Kata Tjuta is a Pitjantjatjara word meaning ‘many heads’. This area is important and is sacred under Anangu men’s law. According to these laws, details of the stories cannot be revealed and access to some areas is restricted, so it is very important to stay on the marked walking track.
This Valley of the Winds walk was absolutely amazing. It is 7.2km and is marked as an easy 3 hour walk… but Max and I enjoyed our amble so much, we took over 5 hours to complete it.
The rounded domes are composed of conglomerate, a sedimentary rock consisting of cobbles and boulders of varying rock types including granite and basalt, cemented by sandstone.
There are 36 domes which stand strongly and exude a presence which really needs to be felt and experienced first-hand, because it is quite difficult to explain how I felt whilst walking amongst them. I walked quietly and respectfully and listened to the wind. I felt inspired. I felt humbled. I felt insignificant as I realised the age of these rocks.
Every cubic centimetre of this planet is magnificent… but there are just some places which have a ‘feel’ about them, and arrest me in my tracks. I have been privileged to experience so many of these places – especially on this trip, and this is one of them. As the domes rise out of the plains; for me they stand and speak to me to ‘take notice’… to take notice of everything in my life. I felt their presence was a catalyst for self-reflection and connection; and was a place where so many others had also felt the same. This is a truly amazing place, and experiencing walking here I know has affected me in ways I’m not even cognisant of.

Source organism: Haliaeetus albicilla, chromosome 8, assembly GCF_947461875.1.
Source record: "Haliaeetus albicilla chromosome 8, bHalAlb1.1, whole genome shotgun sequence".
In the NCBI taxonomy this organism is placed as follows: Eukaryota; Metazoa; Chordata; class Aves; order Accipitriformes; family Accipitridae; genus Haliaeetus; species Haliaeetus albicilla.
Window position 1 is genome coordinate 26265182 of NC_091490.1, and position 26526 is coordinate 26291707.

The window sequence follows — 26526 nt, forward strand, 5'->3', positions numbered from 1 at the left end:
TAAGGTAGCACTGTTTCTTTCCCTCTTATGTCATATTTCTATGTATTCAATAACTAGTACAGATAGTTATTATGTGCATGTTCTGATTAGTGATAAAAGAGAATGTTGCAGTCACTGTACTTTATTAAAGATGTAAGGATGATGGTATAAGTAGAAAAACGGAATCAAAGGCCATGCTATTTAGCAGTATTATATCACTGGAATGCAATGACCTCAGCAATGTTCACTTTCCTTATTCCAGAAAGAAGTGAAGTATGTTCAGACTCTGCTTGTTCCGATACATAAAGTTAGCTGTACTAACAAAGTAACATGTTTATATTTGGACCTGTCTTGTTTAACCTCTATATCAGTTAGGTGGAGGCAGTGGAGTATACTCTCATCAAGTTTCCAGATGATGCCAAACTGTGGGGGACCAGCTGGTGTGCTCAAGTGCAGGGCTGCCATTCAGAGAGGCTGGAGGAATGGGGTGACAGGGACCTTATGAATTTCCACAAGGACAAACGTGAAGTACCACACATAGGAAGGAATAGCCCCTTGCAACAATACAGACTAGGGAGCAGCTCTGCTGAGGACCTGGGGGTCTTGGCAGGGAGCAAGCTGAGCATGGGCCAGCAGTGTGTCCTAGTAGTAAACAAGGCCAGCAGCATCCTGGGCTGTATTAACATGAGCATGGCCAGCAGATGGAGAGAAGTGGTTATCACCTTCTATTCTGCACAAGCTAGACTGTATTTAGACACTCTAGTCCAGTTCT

If you would like to see a small gallery of happy snaps from our walk, click the small image below on my post to view in your browser. To see what I saw as I walked, click the first image to open it, and then click ‘next’ so you can walk with me.